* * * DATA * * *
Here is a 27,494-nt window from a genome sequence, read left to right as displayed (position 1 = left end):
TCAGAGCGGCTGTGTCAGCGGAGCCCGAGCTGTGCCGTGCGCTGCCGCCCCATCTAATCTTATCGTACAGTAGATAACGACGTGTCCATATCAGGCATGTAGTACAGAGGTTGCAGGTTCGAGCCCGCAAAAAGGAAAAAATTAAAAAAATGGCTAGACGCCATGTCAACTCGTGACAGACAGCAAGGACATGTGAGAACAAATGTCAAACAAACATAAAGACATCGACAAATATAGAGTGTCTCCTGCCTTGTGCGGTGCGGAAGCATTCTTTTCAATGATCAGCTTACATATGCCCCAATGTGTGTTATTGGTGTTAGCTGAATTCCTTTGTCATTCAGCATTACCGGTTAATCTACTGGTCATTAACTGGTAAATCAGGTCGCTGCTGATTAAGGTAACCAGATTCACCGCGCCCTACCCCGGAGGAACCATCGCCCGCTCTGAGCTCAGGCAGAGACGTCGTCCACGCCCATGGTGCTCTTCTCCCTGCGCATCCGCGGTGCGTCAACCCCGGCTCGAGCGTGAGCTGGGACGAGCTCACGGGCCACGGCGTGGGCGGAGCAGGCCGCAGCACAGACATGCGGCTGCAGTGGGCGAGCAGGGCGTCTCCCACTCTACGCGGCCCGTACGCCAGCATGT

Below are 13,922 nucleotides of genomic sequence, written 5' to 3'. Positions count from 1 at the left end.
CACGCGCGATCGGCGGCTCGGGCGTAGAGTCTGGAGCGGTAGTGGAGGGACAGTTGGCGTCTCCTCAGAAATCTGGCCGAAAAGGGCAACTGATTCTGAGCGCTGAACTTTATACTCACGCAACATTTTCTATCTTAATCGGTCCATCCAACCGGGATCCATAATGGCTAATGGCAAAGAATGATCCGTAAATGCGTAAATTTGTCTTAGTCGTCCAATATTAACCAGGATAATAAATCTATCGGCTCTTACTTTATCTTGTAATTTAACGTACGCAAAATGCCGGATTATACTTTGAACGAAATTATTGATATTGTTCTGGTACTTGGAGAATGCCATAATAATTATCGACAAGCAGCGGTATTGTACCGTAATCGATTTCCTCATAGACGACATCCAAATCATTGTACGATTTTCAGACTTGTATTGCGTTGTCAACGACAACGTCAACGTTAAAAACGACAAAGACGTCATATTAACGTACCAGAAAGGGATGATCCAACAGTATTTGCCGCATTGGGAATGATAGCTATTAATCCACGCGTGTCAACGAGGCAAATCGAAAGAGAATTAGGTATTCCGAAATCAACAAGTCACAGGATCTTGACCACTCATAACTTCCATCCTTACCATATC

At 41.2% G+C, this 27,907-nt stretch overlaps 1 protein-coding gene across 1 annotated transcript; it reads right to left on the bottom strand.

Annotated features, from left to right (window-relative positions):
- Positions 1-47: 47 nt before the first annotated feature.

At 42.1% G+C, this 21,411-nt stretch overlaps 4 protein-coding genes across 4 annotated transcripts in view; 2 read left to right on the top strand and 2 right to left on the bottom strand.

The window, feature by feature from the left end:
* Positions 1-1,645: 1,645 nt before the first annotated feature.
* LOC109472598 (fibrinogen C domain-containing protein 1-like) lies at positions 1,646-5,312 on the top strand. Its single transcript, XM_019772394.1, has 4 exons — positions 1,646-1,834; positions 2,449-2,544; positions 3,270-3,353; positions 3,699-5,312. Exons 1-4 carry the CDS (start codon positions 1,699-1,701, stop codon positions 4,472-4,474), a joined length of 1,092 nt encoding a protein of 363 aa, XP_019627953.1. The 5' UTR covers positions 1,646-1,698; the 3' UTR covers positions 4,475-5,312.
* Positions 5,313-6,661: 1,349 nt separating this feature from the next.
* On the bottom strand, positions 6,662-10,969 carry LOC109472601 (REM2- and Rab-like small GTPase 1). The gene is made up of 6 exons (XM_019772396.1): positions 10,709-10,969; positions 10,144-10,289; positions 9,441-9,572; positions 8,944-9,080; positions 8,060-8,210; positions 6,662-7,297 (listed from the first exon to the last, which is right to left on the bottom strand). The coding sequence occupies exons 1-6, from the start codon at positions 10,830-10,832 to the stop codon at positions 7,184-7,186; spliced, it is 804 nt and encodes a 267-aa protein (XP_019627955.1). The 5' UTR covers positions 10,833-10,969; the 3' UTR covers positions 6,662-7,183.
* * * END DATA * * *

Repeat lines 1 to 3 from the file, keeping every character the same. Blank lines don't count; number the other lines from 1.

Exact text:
Here is a 27,494-nt window from a genome sequence, read left to right as displayed (position 1 = left end):
TCAGAGCGGCTGTGTCAGCGGAGCCCGAGCTGTGCCGTGCGCTGCCGCCCCATCTAATCTTATCGTACAGTAGATAACGACGTGTCCATATCAGGCATGTAGTACAGAGGTTGCAGGTTCGAGCCCGCAAAAAGGAAAAAATTAAAAAAATGGCTAGACGCCATGTCAACTCGTGACAGACAGCAAGGACATGTGAGAACAAATGTCAAACAAACATAAAGACATCGACAAATATAGAGTGTCTCCTGCCTTGTGCGGTGCGGAAGCATTCTTTTCAATGATCAGCTTACATATGCCCCAATGTGTGTTATTGGTGTTAGCTGAATTCCTTTGTCATTCAGCATTACCGGTTAATCTACTGGTCATTAACTGGTAAATCAGGTCGCTGCTGATTAAGGTAACCAGATTCACCGCGCCCTACCCCGGAGGAACCATCGCCCGCTCTGAGCTCAGGCAGAGACGTCGTCCACGCCCATGGTGCTCTTCTCCCTGCGCATCCGCGGTGCGTCAACCCCGGCTCGAGCGTGAGCTGGGACGAGCTCACGGGCCACGGCGTGGGCGGAGCAGGCCGCAGCACAGACATGCGGCTGCAGTGGGCGAGCAGGGCGTCTCCCACTCTACGCGGCCCGTACGCCAGCATGT

Below are 13,922 nucleotides of genomic sequence, written 5' to 3'. Positions count from 1 at the left end.